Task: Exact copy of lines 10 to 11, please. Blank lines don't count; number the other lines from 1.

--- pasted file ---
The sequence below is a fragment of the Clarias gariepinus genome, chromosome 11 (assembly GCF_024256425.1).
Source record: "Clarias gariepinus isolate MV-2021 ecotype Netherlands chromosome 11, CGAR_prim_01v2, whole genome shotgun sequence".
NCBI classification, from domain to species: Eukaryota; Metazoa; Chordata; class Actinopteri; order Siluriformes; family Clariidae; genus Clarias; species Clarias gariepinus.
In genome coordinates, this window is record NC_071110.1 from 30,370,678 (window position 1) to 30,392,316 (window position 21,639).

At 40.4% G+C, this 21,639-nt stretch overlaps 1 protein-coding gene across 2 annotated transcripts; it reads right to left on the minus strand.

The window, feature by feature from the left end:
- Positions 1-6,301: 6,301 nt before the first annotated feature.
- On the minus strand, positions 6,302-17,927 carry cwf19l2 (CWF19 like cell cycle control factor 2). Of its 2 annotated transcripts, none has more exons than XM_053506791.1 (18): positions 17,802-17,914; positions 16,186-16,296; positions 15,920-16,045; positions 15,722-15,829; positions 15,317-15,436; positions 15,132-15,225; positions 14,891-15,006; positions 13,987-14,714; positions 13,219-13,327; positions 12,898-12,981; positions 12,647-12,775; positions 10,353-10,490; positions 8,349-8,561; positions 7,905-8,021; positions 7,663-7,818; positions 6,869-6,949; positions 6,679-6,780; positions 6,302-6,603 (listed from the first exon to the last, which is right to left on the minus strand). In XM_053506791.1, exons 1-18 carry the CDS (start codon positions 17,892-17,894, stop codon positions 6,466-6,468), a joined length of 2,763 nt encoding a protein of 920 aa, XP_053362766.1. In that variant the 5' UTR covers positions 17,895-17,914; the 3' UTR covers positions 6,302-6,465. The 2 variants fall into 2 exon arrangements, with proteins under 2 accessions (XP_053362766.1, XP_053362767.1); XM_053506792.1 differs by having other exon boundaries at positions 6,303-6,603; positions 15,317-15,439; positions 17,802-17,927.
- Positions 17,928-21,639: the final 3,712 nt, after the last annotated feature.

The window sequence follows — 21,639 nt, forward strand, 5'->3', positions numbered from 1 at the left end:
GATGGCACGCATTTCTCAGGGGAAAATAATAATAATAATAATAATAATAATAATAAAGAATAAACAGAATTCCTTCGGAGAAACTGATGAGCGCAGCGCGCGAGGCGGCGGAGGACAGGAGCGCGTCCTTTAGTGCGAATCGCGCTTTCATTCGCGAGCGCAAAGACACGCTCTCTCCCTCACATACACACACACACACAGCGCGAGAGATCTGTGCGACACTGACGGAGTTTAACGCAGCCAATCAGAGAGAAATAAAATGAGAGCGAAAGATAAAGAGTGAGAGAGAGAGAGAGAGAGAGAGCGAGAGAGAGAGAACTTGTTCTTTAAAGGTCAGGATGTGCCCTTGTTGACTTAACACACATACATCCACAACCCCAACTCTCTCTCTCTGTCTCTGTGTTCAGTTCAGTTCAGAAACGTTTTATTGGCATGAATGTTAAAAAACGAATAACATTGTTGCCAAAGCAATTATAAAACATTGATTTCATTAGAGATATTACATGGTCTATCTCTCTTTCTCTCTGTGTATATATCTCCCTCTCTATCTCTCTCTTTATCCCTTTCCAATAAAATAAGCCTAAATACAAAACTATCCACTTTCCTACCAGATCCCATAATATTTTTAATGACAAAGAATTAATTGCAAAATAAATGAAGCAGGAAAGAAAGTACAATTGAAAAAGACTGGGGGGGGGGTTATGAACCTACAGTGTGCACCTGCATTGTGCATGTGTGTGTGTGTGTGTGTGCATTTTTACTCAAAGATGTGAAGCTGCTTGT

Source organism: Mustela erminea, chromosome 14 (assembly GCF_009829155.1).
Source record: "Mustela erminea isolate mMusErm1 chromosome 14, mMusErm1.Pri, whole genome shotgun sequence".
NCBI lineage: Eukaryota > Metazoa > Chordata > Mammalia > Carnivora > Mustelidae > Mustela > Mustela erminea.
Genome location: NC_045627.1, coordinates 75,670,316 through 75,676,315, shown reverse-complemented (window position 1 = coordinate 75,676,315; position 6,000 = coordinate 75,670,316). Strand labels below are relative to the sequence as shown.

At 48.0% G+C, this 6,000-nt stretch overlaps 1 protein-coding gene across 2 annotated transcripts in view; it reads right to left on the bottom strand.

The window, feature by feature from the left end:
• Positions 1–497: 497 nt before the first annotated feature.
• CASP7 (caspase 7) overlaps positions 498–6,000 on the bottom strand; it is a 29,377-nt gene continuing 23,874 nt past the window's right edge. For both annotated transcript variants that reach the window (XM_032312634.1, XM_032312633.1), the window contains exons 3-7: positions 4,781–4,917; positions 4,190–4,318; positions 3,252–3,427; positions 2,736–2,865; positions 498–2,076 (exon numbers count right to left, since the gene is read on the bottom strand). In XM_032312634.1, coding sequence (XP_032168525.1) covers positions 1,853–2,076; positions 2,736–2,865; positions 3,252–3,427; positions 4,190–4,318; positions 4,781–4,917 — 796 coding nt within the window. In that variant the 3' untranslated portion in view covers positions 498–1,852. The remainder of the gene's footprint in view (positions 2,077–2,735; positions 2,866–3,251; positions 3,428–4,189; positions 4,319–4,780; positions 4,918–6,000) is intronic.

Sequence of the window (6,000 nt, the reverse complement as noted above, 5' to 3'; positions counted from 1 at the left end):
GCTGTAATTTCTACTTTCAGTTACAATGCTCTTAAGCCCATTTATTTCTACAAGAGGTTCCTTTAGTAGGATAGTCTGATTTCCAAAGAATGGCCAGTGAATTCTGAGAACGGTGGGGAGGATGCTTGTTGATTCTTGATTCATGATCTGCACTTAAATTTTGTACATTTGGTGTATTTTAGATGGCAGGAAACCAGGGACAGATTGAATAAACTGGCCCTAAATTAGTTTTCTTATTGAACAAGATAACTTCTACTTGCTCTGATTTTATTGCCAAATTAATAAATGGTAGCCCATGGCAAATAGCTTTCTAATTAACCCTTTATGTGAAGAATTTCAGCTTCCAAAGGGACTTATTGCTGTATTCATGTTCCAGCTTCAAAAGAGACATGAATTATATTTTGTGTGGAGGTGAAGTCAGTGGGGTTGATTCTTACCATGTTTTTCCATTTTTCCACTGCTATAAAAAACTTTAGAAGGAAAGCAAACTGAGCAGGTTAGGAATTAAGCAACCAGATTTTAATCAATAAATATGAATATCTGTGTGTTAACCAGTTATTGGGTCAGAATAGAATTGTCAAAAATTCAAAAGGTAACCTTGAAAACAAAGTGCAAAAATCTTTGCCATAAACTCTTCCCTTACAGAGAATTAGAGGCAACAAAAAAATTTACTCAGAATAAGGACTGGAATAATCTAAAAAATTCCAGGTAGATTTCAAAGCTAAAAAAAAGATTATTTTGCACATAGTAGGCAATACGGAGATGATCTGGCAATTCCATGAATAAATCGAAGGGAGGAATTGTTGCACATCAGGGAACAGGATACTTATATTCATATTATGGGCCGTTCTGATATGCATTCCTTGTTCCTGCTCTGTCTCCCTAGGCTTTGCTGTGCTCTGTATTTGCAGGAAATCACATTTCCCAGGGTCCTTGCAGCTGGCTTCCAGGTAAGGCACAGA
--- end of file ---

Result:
The window sequence follows — 21,639 nt, forward strand, 5'->3', positions numbered from 1 at the left end:
GATGGCACGCATTTCTCAGGGGAAAATAATAATAATAATAATAATAATAATAATAAAGAATAAACAGAATTCCTTCGGAGAAACTGATGAGCGCAGCGCGCGAGGCGGCGGAGGACAGGAGCGCGTCCTTTAGTGCGAATCGCGCTTTCATTCGCGAGCGCAAAGACACGCTCTCTCCCTCACATACACACACACACACAGCGCGAGAGATCTGTGCGACACTGACGGAGTTTAACGCAGCCAATCAGAGAGAAATAAAATGAGAGCGAAAGATAAAGAGTGAGAGAGAGAGAGAGAGAGAGAGCGAGAGAGAGAGAACTTGTTCTTTAAAGGTCAGGATGTGCCCTTGTTGACTTAACACACATACATCCACAACCCCAACTCTCTCTCTCTGTCTCTGTGTTCAGTTCAGTTCAGAAACGTTTTATTGGCATGAATGTTAAAAAACGAATAACATTGTTGCCAAAGCAATTATAAAACATTGATTTCATTAGAGATATTACATGGTCTATCTCTCTTTCTCTCTGTGTATATATCTCCCTCTCTATCTCTCTCTTTATCCCTTTCCAATAAAATAAGCCTAAATACAAAACTATCCACTTTCCTACCAGATCCCATAATATTTTTAATGACAAAGAATTAATTGCAAAATAAATGAAGCAGGAAAGAAAGTACAATTGAAAAAGACTGGGGGGGGGGTTATGAACCTACAGTGTGCACCTGCATTGTGCATGTGTGTGTGTGTGTGTGTGCATTTTTACTCAAAGATGTGAAGCTGCTTGT